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Wiping free space doesn't really work

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I used the Recuva tool after running a lot of Wipe Free Space options (1 - 7 pass secure overwrites options each time) and Recuva was still able to locate files I had deleted from over six years ago. I just noticed the Gutmann overwrite option, will that remove those files for good? Also, does it actually improve the performance of the drive, or will it just replace readable files with unreadable misc data? Thanks :)

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Gutmann is a waste of time, it won't erase anymore than a single pass.

Wiping free space does not improve performance, it simply placates paranoia.

Are you seeing the complete files or just file names/fragments? Can you recover any of them?

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Gutmann is a waste of time, it won't erase anymore than a single pass.

Are you seeing the complete files or just file names/fragments? Can you recover any of them?

 

Not to mention many of the patterns used was designed for old machines which makes them useles to modern systems. Even gutmann has stated this.

 

"In fact performing the full 35-pass overwrite is pointless for any drive since it targets a blend of scenarios involving all types of (normally-used) encoding technology, which covers everything back to 30+-year-old MFM methods . If you're using a drive which uses encoding technology X, you only need to perform the passes specific to X, and you never need to perform all 35 passes."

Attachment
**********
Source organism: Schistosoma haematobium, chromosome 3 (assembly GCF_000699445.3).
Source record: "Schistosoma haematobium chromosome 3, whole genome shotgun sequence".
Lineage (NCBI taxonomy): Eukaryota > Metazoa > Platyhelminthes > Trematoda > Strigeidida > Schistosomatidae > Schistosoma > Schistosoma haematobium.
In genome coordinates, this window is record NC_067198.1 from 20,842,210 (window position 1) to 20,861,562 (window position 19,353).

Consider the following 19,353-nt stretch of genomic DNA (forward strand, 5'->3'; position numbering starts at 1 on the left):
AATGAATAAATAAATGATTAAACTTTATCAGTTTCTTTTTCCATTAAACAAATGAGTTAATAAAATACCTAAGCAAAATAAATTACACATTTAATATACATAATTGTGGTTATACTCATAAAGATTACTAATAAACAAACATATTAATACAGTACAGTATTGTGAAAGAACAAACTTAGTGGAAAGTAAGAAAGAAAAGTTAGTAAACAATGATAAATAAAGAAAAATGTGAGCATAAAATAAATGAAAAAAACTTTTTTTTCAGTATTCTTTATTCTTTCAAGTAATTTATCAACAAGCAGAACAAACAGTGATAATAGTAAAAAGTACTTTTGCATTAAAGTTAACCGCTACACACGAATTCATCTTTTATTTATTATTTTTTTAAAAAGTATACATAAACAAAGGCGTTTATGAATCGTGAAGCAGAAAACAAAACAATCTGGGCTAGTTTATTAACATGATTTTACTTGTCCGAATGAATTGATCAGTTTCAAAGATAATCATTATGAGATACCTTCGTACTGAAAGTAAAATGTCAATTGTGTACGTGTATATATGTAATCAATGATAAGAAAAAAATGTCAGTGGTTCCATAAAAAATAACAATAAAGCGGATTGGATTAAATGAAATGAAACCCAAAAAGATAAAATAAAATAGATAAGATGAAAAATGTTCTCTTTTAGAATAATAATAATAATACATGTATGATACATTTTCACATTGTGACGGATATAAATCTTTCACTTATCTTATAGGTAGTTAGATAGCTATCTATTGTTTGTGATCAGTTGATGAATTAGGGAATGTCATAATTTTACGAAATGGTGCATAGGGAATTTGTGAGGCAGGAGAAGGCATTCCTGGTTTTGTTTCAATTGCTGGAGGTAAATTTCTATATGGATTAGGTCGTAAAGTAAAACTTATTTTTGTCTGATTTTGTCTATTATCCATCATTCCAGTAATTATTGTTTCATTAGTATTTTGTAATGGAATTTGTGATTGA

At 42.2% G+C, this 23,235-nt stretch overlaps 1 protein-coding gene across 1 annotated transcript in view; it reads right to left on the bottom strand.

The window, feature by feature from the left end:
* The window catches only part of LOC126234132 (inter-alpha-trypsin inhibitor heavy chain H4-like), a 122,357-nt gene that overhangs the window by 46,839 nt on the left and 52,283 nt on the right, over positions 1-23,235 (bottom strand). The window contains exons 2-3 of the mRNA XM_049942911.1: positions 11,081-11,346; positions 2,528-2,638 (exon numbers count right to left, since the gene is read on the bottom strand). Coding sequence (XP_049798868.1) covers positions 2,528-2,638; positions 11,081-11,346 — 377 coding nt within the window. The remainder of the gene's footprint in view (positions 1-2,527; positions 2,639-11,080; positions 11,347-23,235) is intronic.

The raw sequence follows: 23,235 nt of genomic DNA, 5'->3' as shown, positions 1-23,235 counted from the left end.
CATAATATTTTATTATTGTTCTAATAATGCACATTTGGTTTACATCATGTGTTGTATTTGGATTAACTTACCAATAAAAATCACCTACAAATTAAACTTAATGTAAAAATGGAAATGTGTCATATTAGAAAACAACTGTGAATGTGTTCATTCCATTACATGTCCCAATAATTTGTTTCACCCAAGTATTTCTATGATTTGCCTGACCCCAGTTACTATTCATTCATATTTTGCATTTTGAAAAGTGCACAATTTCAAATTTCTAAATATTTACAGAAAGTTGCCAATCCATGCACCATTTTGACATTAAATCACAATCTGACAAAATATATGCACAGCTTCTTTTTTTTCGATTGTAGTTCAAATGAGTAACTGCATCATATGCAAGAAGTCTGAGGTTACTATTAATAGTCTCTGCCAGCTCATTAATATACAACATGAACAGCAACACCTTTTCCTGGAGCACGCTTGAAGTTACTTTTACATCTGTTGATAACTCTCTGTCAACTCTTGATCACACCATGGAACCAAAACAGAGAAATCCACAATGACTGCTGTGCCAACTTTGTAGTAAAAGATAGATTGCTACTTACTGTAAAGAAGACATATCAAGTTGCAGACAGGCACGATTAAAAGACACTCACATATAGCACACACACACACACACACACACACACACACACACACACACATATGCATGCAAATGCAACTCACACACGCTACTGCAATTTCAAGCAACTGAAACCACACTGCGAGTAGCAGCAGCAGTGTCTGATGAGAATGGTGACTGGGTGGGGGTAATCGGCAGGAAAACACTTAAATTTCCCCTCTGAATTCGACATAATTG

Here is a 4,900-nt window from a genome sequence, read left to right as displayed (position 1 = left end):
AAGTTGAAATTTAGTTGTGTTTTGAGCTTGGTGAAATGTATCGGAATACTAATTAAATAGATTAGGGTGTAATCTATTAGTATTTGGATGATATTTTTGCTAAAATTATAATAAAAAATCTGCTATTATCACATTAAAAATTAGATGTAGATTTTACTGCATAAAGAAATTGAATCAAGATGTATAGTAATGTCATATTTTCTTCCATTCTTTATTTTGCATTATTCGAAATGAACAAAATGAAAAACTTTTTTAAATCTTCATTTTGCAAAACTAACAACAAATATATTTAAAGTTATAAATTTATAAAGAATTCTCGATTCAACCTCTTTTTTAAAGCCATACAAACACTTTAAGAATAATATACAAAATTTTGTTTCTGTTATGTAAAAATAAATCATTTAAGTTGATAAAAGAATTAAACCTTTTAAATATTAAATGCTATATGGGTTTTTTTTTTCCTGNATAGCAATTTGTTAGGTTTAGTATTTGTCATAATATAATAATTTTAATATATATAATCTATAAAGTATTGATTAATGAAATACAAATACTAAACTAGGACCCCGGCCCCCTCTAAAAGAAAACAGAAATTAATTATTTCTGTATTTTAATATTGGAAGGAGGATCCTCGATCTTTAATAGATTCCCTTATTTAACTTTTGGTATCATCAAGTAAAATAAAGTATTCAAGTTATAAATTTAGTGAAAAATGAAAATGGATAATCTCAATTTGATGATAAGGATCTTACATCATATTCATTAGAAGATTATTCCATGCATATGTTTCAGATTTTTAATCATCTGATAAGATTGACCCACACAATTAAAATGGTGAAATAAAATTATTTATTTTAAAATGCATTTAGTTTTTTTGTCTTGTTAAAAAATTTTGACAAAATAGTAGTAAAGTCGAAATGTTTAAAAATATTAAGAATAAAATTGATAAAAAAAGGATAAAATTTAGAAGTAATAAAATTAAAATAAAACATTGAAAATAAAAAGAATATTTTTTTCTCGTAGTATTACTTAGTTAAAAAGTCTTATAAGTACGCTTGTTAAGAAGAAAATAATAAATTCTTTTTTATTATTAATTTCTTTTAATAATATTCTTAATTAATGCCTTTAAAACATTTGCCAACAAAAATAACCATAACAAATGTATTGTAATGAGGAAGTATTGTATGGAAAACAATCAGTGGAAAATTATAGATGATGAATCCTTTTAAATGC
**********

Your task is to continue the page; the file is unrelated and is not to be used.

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My guess is Piriform offers the 35-pass option only to comply with user demand.

 

Was going to state this. It really is the only reason i can see it being used. But with out it there would be a flood of 35 passes suggestions.

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I used the Recuva tool after running a lot of Wipe Free Space options (1 - 7 pass secure overwrites options each time) and Recuva was still able to locate files I had deleted from over six years ago. I just noticed the Gutmann overwrite option, will that remove those files for good? Also, does it actually improve the performance of the drive, or will it just replace readable files with unreadable misc data? Thanks :)

 

Try selecting "Wipe MFT" in options.

 

The reason for this is that Recuva scans the MFT for pointers to files (as I understand it, feel free to correct me if I'm wrong.) overwriting space will remove files but not their pointers. This would mean were it that you deleted junk.jpg in 2002, it was overwritten by now (by you overwriting free space,) but theres still a pointer to it in the MFT (MFT is very large with many outliers that aren't written over for several years)

 

trying wiping the MFT and scanning with Recuva again.

 

My suggestion is that there should be a way to wipe ONLY mft, and not free space. Just a thought.

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My suggestion is that there should be a way to wipe ONLY mft, and not free space. Just a thought.

 

Yes, I fully agree!

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I guess Gutmann is now just about obsolete, except for very old computers. Long time ago I suggested it here, seemed like a good idea at the time, now seems to cause more stress that benefit for users.

 

... (MFT is very large with many outliers that aren't written over for several years)...